Along with their greater sensitivity and contrast in producing images, CA are also better than previous resists when it comes to being more flexible in design and formulation. They are also more versatile in radiation source (electromagnetic or particle beams) and compatible with dry (plasma), multilayer and other state-of-the-art pattern transfer techniques.
Resist systems can generally be classified in accordance with their design, namely, one-, two-, or multi-component systems. One-component resist systems are made up of pure polymers that should united all the necessary attributes such as radiation sensitivity, substrate protection and film-forming characteristics. The most sought after resist designs in contemporary lithography are predicated on two-component systems in which resist functions are supplied by two separate components.
On the basis of the radiation source, it is possible to separate resist systems into three groups: UV or photoresists, electron-beam resists and X-ray resists. Photolithography that uses UV light has been the principal technology in semiconductor fabrication and will likely continue to be so in the foreseeable future. X-ray lithography has the capacity to produce high-resolution, high-aspect-ratio (height-width) images and is regarded the technology of the future, whereas electron-beam lithography is often utilized in photomask fabrication.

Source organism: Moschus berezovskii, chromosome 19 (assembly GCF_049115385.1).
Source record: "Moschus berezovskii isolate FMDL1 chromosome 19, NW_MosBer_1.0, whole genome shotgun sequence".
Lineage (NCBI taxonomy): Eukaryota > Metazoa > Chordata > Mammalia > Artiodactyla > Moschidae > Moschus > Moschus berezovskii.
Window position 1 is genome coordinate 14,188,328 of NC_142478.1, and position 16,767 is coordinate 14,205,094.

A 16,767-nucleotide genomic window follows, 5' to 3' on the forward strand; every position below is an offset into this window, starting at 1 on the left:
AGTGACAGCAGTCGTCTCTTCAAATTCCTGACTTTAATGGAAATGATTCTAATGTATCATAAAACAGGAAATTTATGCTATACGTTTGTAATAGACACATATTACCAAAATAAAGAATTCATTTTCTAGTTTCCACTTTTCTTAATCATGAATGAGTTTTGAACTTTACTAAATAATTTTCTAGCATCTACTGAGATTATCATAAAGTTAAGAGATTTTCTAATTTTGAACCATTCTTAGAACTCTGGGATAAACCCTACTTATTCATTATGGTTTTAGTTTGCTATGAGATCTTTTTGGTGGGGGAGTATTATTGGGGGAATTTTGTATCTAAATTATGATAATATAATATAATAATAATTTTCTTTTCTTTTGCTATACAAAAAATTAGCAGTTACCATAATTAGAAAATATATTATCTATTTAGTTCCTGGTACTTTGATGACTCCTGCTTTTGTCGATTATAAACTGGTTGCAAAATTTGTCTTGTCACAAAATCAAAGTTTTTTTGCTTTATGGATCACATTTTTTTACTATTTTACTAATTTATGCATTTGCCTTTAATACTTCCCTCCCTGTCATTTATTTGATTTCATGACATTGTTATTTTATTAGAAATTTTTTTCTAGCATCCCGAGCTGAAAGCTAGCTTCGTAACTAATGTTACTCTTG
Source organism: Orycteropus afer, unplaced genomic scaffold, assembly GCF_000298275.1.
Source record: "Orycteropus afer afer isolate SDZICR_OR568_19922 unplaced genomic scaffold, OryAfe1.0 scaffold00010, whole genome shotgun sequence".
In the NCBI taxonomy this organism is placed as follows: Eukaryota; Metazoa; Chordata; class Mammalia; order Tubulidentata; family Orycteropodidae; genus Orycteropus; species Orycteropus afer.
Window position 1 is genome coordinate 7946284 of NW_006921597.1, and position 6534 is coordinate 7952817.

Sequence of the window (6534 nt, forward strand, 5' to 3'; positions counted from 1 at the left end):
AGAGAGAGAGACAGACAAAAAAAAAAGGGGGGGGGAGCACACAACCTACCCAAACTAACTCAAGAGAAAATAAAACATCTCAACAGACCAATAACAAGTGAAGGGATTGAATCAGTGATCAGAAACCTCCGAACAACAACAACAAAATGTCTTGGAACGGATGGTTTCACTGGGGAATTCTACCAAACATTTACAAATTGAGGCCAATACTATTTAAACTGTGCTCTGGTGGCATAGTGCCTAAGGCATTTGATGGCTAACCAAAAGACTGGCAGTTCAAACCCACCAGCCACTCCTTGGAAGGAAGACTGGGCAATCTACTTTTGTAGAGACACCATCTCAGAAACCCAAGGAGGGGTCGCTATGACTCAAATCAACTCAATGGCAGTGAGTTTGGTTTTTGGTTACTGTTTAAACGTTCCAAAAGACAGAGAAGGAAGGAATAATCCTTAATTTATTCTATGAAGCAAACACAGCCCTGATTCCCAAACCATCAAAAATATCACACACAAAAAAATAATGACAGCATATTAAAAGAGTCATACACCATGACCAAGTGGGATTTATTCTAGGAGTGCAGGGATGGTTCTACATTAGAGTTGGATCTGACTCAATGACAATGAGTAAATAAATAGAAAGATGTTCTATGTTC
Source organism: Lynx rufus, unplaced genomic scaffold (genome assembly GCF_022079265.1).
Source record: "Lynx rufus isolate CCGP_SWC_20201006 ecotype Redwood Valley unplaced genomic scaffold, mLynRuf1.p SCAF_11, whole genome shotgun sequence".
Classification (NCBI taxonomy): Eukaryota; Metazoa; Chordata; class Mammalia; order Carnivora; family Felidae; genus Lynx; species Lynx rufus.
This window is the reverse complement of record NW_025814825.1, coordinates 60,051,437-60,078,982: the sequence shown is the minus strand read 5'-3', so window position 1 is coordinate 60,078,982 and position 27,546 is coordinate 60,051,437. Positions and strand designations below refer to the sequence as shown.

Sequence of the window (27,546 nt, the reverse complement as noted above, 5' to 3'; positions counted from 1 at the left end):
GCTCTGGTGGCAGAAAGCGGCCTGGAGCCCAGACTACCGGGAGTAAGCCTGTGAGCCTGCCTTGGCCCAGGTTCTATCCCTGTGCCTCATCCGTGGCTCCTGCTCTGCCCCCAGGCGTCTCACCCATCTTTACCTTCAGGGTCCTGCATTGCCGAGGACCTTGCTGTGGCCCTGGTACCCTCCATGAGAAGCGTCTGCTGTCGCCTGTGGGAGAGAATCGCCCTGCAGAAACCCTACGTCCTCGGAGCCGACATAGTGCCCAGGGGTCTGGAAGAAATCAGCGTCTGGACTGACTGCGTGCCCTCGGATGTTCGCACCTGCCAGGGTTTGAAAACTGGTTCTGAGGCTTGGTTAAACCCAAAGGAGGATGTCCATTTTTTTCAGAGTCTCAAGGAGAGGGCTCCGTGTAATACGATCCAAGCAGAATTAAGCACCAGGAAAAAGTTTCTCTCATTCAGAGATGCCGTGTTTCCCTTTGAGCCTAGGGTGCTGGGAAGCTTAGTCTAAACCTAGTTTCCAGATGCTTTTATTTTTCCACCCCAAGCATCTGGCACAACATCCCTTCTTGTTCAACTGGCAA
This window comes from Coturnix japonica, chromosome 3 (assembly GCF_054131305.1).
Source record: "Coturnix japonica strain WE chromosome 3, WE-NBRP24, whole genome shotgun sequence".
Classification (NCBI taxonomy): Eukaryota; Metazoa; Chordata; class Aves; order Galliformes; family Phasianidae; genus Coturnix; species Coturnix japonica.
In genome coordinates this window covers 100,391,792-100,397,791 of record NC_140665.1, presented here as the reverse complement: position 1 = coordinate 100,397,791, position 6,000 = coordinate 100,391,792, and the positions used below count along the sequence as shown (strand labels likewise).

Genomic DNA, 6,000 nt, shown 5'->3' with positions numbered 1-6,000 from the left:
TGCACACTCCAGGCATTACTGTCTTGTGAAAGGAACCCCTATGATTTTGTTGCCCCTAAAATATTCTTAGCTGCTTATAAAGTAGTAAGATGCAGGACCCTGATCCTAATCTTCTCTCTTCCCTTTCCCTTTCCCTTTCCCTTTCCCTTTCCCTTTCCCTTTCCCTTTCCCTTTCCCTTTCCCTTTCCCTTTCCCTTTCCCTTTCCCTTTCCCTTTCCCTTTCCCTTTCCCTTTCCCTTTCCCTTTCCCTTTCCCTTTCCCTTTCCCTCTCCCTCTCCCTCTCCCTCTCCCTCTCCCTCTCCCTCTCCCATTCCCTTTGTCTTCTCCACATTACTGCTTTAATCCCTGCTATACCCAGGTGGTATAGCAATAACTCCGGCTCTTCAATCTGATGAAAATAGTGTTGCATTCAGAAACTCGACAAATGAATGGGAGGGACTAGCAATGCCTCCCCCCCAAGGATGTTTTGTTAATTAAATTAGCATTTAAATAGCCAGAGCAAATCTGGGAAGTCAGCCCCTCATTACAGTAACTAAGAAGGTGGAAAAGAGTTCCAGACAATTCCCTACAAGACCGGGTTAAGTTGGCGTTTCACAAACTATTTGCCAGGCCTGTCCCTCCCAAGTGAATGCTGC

Photolithography can be subdivided further into near-UV (350-450 nm), mid-UV (300-350 nm) and deep-UV (<300 nm) technologies, based on the wavelength of the exposure. While the resolution corresponds to the exposing wavelength it is inversely proportional to the numerical aperture (NA) of the lens. Therefore, the i-line (365 nm) with a high-NA lens shifting from the g-line (436 nm), is considered to be the principal technology in the manufacture of 16-megabit (Mbit) dynamic random access memory (DRAM) devices with a minimum feature size of 0.5 mm.
It transpires that krypton fluoride (KrF, 248 nm), argon fluoride (ArF, 193 nm) and F2 (157 nm) excimer laser technologies are developing, while the minimum feature size continues to decreased to numbers below 0.5 mm an down to 80 nm.11
The quantum leap that eventually led to the adoption of 248 nm lithography as the technology of choice for progressive device manufacture was the advancement of CA resists. Photolithography using 193 nm light has become the consensus candidate for the next-generation of optical lithography tools. At this wavelength, the opacity of conventional aromatic-based materials prevents their use.